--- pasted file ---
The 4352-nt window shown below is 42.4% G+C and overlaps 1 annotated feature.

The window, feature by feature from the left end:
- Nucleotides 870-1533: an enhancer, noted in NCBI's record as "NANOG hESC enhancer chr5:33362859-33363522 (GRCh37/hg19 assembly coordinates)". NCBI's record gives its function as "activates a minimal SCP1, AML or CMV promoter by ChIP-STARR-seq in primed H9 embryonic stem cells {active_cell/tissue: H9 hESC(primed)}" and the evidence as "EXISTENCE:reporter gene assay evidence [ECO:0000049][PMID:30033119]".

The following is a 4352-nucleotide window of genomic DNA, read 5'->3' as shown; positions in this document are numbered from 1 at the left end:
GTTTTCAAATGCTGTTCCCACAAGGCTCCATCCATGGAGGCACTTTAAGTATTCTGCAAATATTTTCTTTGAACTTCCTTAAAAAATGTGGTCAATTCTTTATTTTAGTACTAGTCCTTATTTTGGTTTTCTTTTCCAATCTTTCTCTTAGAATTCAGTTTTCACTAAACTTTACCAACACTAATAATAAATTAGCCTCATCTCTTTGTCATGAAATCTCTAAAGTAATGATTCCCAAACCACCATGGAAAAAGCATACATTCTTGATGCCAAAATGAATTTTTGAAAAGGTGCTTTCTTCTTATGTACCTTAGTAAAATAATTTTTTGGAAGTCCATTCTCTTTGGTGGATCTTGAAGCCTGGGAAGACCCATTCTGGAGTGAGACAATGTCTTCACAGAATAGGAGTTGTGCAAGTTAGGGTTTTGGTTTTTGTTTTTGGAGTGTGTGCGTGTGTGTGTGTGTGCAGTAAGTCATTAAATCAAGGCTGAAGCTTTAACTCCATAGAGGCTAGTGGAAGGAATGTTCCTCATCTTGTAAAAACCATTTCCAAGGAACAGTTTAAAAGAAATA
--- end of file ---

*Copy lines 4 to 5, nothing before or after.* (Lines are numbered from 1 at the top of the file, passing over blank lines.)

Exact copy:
The following is a 4352-nucleotide window of genomic DNA, read 5'->3' as shown; positions in this document are numbered from 1 at the left end:
GTTTTCAAATGCTGTTCCCACAAGGCTCCATCCATGGAGGCACTTTAAGTATTCTGCAAATATTTTCTTTGAACTTCCTTAAAAAATGTGGTCAATTCTTTATTTTAGTACTAGTCCTTATTTTGGTTTTCTTTTCCAATCTTTCTCTTAGAATTCAGTTTTCACTAAACTTTACCAACACTAATAATAAATTAGCCTCATCTCTTTGTCATGAAATCTCTAAAGTAATGATTCCCAAACCACCATGGAAAAAGCATACATTCTTGATGCCAAAATGAATTTTTGAAAAGGTGCTTTCTTCTTATGTACCTTAGTAAAATAATTTTTTGGAAGTCCATTCTCTTTGGTGGATCTTGAAGCCTGGGAAGACCCATTCTGGAGTGAGACAATGTCTTCACAGAATAGGAGTTGTGCAAGTTAGGGTTTTGGTTTTTGTTTTTGGAGTGTGTGCGTGTGTGTGTGTGTGCAGTAAGTCATTAAATCAAGGCTGAAGCTTTAACTCCATAGAGGCTAGTGGAAGGAATGTTCCTCATCTTGTAAAAACCATTTCCAAGGAACAGTTTAAAAGAAATA